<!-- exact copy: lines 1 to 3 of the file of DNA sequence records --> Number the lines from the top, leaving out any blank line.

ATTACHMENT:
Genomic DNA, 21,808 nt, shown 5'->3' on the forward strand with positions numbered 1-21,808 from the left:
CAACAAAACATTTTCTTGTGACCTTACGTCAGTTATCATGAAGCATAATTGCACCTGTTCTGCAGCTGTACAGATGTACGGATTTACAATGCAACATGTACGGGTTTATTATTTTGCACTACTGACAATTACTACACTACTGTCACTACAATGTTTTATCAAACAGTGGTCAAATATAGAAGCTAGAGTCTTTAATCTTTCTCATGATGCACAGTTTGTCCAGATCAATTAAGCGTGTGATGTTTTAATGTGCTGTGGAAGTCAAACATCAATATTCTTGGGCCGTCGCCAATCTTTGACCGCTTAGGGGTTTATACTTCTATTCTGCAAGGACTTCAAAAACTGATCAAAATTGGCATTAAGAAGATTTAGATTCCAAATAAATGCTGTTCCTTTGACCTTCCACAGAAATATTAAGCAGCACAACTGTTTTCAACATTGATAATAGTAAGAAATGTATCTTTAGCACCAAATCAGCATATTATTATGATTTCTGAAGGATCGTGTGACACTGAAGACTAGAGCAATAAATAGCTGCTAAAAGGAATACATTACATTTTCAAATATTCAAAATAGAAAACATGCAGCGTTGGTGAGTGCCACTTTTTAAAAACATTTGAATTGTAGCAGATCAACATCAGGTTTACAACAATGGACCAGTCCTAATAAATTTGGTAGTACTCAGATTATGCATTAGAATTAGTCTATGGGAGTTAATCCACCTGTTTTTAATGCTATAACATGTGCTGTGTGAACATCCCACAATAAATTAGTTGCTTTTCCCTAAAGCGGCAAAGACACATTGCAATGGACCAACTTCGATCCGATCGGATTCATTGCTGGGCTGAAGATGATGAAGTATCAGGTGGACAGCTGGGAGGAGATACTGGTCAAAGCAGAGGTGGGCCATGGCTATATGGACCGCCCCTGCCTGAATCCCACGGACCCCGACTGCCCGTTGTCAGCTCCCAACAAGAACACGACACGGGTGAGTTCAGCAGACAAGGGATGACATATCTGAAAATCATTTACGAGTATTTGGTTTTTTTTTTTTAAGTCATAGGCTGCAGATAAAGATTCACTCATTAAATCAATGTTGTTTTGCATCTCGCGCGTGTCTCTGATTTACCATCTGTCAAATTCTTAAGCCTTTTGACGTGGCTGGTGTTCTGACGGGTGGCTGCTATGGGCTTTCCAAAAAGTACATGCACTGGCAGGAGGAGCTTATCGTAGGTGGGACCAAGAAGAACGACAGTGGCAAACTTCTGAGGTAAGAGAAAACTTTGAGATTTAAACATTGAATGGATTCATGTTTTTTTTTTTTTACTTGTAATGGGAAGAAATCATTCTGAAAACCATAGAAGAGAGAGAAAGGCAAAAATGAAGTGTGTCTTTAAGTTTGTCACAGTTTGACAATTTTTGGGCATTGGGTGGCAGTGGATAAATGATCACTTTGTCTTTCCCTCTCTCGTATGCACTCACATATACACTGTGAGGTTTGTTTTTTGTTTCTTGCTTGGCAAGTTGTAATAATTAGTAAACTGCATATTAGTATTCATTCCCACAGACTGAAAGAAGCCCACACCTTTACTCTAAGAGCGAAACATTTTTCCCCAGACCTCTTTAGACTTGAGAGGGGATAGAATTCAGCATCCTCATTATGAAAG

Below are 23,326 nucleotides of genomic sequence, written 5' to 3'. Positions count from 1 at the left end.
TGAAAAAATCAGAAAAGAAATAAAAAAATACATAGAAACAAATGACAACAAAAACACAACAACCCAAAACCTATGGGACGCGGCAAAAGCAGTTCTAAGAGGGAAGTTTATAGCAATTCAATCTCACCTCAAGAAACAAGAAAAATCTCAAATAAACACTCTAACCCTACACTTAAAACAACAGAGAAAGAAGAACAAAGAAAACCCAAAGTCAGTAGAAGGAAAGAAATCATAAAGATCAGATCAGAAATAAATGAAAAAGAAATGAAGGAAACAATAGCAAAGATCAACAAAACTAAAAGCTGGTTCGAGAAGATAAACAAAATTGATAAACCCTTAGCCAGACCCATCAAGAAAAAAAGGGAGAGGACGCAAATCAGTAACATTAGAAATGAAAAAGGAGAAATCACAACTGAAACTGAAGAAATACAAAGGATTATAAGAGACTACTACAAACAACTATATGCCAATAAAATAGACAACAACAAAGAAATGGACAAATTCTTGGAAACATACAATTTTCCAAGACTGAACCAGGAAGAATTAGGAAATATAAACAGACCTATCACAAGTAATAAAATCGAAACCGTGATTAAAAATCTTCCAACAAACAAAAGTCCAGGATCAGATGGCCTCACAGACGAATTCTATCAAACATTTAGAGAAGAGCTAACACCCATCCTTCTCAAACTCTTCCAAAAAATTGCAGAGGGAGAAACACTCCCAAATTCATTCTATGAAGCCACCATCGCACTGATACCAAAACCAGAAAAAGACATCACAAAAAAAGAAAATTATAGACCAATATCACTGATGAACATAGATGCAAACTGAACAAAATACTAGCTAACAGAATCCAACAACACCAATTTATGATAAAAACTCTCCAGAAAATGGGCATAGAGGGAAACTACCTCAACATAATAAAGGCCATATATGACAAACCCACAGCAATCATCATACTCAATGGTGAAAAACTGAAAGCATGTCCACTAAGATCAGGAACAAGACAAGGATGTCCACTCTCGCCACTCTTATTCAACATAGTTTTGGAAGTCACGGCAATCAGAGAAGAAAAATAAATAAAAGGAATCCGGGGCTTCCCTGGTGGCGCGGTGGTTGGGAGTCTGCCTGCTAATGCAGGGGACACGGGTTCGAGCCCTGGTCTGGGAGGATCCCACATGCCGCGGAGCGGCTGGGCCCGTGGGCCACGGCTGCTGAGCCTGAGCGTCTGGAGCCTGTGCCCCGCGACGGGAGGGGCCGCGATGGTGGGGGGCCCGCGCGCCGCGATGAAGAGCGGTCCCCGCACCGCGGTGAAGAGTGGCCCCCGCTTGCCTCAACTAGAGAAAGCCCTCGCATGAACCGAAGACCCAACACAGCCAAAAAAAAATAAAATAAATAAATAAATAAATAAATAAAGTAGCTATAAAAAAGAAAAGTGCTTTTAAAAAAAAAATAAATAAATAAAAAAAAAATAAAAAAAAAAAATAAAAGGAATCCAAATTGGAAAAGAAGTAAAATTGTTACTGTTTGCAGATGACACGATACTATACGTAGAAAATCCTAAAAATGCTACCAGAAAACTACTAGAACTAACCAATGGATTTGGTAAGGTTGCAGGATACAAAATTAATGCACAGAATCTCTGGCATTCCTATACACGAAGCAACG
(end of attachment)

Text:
Genomic DNA, 21,808 nt, shown 5'->3' on the forward strand with positions numbered 1-21,808 from the left:
CAACAAAACATTTTCTTGTGACCTTACGTCAGTTATCATGAAGCATAATTGCACCTGTTCTGCAGCTGTACAGATGTACGGATTTACAATGCAACATGTACGGGTTTATTATTTTGCACTACTGACAATTACTACACTACTGTCACTACAATGTTTTATCAAACAGTGGTCAAATATAGAAGCTAGAGTCTTTAATCTTTCTCATGATGCACAGTTTGTCCAGATCAATTAAGCGTGTGATGTTTTAATGTGCTGTGGAAGTCAAACATCAATATTCTTGGGCCGTCGCCAATCTTTGACCGCTTAGGGGTTTATACTTCTATTCTGCAAGGACTTCAAAAACTGATCAAAATTGGCATTAAGAAGATTTAGATTCCAAATAAATGCTGTTCCTTTGACCTTCCACAGAAATATTAAGCAGCACAACTGTTTTCAACATTGATAATAGTAAGAAATGTATCTTTAGCACCAAATCAGCATATTATTATGATTTCTGAAGGATCGTGTGACACTGAAGACTAGAGCAATAAATAGCTGCTAAAAGGAATACATTACATTTTCAAATATTCAAAATAGAAAACATGCAGCGTTGGTGAGTGCCACTTTTTAAAAACATTTGAATTGTAGCAGATCAACATCAGGTTTACAACAATGGACCAGTCCTAATAAATTTGGTAGTACTCAGATTATGCATTAGAATTAGTCTATGGGAGTTAATCCACCTGTTTTTAATGCTATAACATGTGCTGTGTGAACATCCCACAATAAATTAGTTGCTTTTCCCTAAAGCGGCAAAGACACATTGCAATGGACCAACTTCGATCCGATCGGATTCATTGCTGGGCTGAAGATGATGAAGTATCAGGTGGACAGCTGGGAGGAGATACTGGTCAAAGCAGAGGTGGGCCATGGCTATATGGACCGCCCCTGCCTGAATCCCACGGACCCCGACTGCCCGTTGTCAGCTCCCAACAAGAACACGACACGGGTGAGTTCAGCAGACAAGGGATGACATATCTGAAAATCATTTACGAGTATTTGGTTTTTTTTTTTTAAGTCATAGGCTGCAGATAAAGATTCACTCATTAAATCAATGTTGTTTTGCATCTCGCGCGTGTCTCTGATTTACCATCTGTCAAATTCTTAAGCCTTTTGACGTGGCTGGTGTTCTGACGGGTGGCTGCTATGGGCTTTCCAAAAAGTACATGCACTGGCAGGAGGAGCTTATCGTAGGTGGGACCAAGAAGAACGACAGTGGCAAACTTCTGAGGTAAGAGAAAACTTTGAGATTTAAACATTGAATGGATTCATGTTTTTTTTTTTTTACTTGTAATGGGAAGAAATCATTCTGAAAACCATAGAAGAGAGAGAAAGGCAAAAATGAAGTGTGTCTTTAAGTTTGTCACAGTTTGACAATTTTTGGGCATTGGGTGGCAGTGGATAAATGATCACTTTGTCTTTCCCTCTCTCGTATGCACTCACATATACACTGTGAGGTTTGTTTTTTGTTTCTTGCTTGGCAAGTTGTAATAATTAGTAAACTGCATATTAGTATTCATTCCCACAGACTGAAAGAAGCCCACACCTTTACTCTAAGAGCGAAACATTTTTCCCCAGACCTCTTTAGACTTGAGAGGGGATAGAATTCAGCATCCTCATTATGAAAG

Below are 23,326 nucleotides of genomic sequence, written 5' to 3'. Positions count from 1 at the left end.